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Interview with Emogene Williams, July 11, 2014

Richard B. Russell Library for Political Research and Studies, University of Georgia
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00:00:31 - Attending segregated schools

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Partial Transcript: We want to start off, Emogene, and do some historical reflections.

Segment Synopsis: Williams describes growing up in Covington, Georgia on land that her family has owned since the 1860s. She talks about attending a Rosenwald school until it burnt down. She discusses going to school in churches until a new school was built for Black children. She also explains how African American children got used books from the white school.

Keywords: Black property owners; Rosenwald School; The Great Depression; education; family; school bus; segregation

00:13:30 - College education and Charlayne Hunter-Gault

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Partial Transcript: Can you talk some about, ugh, I called him Mister Mitchel because he was my elementary school principal too.

Segment Synopsis: Williams describes the influential role of her principal in preparing her and her sister for college. She talks about her relationship with Charlayne Hunter-Gault whose grandmother lived in Covington. She also describes witnessing the integration of the University of Georgia.

Keywords: courthouse; education; lawsuit; segregation

00:20:26 - Early life in Covington, Georgia

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Partial Transcript: Can you go back to Covington and talk about growing up in Covington?

Segment Synopsis: Williams describes how her mother made sure the family always had food during the Great Depression. She talks about her family's involvement in Bethlehem Church, and she discusses the history of education in her family. She also talks about racial and economic divisions.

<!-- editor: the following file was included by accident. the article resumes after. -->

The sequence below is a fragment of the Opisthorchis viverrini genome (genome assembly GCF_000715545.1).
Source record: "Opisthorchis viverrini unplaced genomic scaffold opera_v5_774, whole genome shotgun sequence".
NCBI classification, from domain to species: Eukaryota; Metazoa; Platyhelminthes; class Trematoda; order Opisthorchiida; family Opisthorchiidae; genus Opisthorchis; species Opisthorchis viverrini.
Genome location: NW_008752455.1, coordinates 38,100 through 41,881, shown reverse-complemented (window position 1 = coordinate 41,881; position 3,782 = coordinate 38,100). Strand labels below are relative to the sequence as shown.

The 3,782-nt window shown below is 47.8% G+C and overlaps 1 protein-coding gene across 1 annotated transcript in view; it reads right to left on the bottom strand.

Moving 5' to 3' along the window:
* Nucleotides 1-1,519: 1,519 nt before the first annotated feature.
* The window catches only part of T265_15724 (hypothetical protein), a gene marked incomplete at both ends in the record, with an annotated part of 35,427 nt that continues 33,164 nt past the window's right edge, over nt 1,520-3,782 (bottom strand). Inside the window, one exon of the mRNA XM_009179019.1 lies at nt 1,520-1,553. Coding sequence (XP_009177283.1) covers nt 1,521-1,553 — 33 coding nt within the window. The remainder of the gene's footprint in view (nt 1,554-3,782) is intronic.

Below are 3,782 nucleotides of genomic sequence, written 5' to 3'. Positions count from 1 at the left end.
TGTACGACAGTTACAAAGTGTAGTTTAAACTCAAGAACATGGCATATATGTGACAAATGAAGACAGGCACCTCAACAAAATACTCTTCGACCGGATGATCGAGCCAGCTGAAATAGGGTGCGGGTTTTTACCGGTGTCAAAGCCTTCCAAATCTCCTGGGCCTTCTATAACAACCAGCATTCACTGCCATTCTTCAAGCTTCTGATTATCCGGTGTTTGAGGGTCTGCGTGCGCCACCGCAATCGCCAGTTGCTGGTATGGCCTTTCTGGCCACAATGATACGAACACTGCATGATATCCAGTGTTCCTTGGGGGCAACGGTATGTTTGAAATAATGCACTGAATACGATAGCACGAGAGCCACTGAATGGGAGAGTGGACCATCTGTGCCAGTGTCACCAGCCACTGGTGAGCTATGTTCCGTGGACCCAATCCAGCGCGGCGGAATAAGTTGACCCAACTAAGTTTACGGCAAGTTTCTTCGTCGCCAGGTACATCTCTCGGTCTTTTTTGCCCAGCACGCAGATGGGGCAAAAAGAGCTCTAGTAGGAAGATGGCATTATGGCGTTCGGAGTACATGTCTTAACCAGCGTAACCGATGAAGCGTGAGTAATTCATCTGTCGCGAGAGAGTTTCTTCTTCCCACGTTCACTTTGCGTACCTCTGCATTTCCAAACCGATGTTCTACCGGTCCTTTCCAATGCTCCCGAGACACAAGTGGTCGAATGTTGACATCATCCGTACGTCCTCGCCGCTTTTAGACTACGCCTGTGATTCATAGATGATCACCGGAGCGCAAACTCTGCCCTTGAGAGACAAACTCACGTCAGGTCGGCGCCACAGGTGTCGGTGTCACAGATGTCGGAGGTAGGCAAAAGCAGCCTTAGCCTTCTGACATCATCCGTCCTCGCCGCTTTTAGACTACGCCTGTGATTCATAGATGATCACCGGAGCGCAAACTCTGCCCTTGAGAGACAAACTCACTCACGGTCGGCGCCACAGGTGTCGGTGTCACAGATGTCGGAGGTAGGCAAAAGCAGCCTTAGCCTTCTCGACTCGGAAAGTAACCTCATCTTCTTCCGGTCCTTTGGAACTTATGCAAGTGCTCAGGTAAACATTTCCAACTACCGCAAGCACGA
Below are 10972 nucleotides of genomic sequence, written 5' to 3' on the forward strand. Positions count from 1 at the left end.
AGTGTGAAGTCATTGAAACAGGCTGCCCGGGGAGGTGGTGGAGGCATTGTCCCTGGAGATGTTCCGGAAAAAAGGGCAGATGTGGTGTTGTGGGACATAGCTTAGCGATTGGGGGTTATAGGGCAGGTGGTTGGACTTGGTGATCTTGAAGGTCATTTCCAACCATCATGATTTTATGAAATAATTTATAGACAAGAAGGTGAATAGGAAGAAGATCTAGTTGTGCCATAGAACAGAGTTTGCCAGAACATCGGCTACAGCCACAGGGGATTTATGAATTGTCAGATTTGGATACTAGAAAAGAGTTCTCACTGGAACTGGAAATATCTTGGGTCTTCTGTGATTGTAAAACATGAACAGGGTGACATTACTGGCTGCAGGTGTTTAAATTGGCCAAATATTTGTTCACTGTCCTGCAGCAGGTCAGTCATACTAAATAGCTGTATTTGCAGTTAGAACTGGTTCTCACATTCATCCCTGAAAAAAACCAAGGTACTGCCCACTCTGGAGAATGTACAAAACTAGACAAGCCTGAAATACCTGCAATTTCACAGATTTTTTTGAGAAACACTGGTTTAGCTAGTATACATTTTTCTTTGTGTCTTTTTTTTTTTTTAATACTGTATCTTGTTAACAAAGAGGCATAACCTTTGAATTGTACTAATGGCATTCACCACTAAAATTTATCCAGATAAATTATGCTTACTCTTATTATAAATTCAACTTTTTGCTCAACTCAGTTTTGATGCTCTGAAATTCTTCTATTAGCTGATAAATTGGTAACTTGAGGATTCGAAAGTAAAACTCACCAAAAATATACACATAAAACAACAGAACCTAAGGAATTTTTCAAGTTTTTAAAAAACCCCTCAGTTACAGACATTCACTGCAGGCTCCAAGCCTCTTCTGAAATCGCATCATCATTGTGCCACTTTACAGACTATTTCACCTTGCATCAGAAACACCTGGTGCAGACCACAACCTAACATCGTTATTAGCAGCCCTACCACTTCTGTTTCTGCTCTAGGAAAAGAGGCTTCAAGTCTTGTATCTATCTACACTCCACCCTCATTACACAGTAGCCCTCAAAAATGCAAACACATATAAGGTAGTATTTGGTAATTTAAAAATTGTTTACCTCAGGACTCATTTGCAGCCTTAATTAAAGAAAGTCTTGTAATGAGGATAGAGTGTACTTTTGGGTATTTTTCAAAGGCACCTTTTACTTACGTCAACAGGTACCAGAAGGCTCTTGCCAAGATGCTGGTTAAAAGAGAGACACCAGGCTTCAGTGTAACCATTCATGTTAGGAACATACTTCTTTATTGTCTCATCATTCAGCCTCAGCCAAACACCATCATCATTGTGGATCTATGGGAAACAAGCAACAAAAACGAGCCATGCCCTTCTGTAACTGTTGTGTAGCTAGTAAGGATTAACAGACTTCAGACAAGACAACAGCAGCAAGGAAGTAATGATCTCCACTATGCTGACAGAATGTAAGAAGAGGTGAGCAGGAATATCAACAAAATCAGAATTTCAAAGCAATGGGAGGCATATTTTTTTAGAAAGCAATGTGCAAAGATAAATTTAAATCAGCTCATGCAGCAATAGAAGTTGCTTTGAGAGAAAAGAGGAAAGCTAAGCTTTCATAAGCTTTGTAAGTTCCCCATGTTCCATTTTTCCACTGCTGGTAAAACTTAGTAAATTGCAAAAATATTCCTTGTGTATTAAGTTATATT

Keywords: Black churchs; Garden; employment; livestock; racism; religion

00:27:46 - Experience with the Ku Klux Klan

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Partial Transcript: The times were not as good. You thought you were in a battlefield sometimes and sometimes you were not.

Segment Synopsis: Williams describes how the KKK took over Covington to meet and parade on Saturday nights. She talks about how they burnt crosses and harassed Black people on the streets. She also talks about working in a laundry where she had to iron the hoods of KKK robes.

Keywords: racial violence; racism; segregation

00:34:58 - Dealing with segregation

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Partial Transcript: The park on the city square where they have music on Thursdays. I had this job of keeping a little white girl on Thompson Avenue.

Segment Synopsis: Williams describes witnessing the affects of segregation when she was taking care of a white child. She talks about being unable to buy drinks at drug stores, visit the library, or hang out in the park. She mentions how her family doesn't have old photos because no one would develop them for African Americans.

Keywords: Black schools; Jim Crow laws; Turner family; discrimination

00:42:49 - Graduate school and segregated cemeteries

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Partial Transcript: Can you talk a little bit about after you finished Morris Brown and you getting ready to go to graduate school?

Segment Synopsis: Williamson describes her difficulty trying to find a graduate school that would accept Black women. She talks about how the University System of Georgia paid for her tuition at Northwestern University. She also discusses the segregated cemetery in Covington, talking about her role in removing the fence.

Keywords: Confederate graves; Turner family; education; segregation

00:49:19 - Interactions with Sam Nunn and Lester Maddox

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Partial Transcript: Can you talk a little bit about teaching down in Wilkinson County especially?

Segment Synopsis: Williams talks about her interactions with elected officials as a teacher. She describes discussing low teacher salaries with Sam Nunn, mentioning how Black teachers were paid less than white teachers. She discusses contacting Lester Maddox, the Governor of Georgia, to help repair a Black school. She also reads a statement she wrote for the 1986 reunion of Washington Street School.

Keywords: Herman Talmadge; education; employment; government; racism; school to prison pipeline; segregation; social security; wage discrimination